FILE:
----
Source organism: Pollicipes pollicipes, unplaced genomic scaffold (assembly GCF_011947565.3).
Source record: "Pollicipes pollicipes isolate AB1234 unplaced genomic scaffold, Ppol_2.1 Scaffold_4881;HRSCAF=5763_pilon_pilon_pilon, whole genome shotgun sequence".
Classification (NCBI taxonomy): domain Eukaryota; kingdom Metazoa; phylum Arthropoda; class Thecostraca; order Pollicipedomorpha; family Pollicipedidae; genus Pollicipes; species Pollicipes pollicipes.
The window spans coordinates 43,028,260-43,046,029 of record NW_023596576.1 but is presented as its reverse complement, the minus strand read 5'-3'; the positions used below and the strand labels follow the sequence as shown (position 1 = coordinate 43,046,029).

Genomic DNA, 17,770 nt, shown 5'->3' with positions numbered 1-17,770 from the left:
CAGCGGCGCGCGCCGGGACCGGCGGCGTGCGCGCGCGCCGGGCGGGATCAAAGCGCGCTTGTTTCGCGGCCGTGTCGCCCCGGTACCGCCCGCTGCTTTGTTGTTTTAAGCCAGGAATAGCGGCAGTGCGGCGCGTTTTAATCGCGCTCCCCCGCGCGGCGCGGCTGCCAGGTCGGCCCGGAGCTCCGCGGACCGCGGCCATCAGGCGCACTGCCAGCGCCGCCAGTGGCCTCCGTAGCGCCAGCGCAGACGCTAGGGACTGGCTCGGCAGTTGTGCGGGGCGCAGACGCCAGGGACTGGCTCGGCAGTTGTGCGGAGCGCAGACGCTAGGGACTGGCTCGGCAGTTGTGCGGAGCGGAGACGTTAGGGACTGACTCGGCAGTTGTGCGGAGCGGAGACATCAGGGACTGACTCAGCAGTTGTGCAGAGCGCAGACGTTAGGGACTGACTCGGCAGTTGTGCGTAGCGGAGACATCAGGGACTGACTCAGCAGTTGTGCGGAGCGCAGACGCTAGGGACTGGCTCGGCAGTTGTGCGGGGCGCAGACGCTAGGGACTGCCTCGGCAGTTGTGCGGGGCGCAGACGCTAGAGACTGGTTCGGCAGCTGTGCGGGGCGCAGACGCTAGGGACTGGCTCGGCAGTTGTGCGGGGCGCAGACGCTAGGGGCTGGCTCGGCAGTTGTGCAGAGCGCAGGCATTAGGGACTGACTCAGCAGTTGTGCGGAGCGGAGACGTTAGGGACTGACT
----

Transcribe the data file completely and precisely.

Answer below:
Source organism: Pollicipes pollicipes, unplaced genomic scaffold (assembly GCF_011947565.3).
Source record: "Pollicipes pollicipes isolate AB1234 unplaced genomic scaffold, Ppol_2.1 Scaffold_4881;HRSCAF=5763_pilon_pilon_pilon, whole genome shotgun sequence".
Classification (NCBI taxonomy): domain Eukaryota; kingdom Metazoa; phylum Arthropoda; class Thecostraca; order Pollicipedomorpha; family Pollicipedidae; genus Pollicipes; species Pollicipes pollicipes.
The window spans coordinates 43,028,260-43,046,029 of record NW_023596576.1 but is presented as its reverse complement, the minus strand read 5'-3'; the positions used below and the strand labels follow the sequence as shown (position 1 = coordinate 43,046,029).

Genomic DNA, 17,770 nt, shown 5'->3' with positions numbered 1-17,770 from the left:
CAGCGGCGCGCGCCGGGACCGGCGGCGTGCGCGCGCGCCGGGCGGGATCAAAGCGCGCTTGTTTCGCGGCCGTGTCGCCCCGGTACCGCCCGCTGCTTTGTTGTTTTAAGCCAGGAATAGCGGCAGTGCGGCGCGTTTTAATCGCGCTCCCCCGCGCGGCGCGGCTGCCAGGTCGGCCCGGAGCTCCGCGGACCGCGGCCATCAGGCGCACTGCCAGCGCCGCCAGTGGCCTCCGTAGCGCCAGCGCAGACGCTAGGGACTGGCTCGGCAGTTGTGCGGGGCGCAGACGCCAGGGACTGGCTCGGCAGTTGTGCGGAGCGCAGACGCTAGGGACTGGCTCGGCAGTTGTGCGGAGCGGAGACGTTAGGGACTGACTCGGCAGTTGTGCGGAGCGGAGACATCAGGGACTGACTCAGCAGTTGTGCAGAGCGCAGACGTTAGGGACTGACTCGGCAGTTGTGCGTAGCGGAGACATCAGGGACTGACTCAGCAGTTGTGCGGAGCGCAGACGCTAGGGACTGGCTCGGCAGTTGTGCGGGGCGCAGACGCTAGGGACTGCCTCGGCAGTTGTGCGGGGCGCAGACGCTAGAGACTGGTTCGGCAGCTGTGCGGGGCGCAGACGCTAGGGACTGGCTCGGCAGTTGTGCGGGGCGCAGACGCTAGGGGCTGGCTCGGCAGTTGTGCAGAGCGCAGGCATTAGGGACTGACTCAGCAGTTGTGCGGAGCGGAGACGTTAGGGACTGACT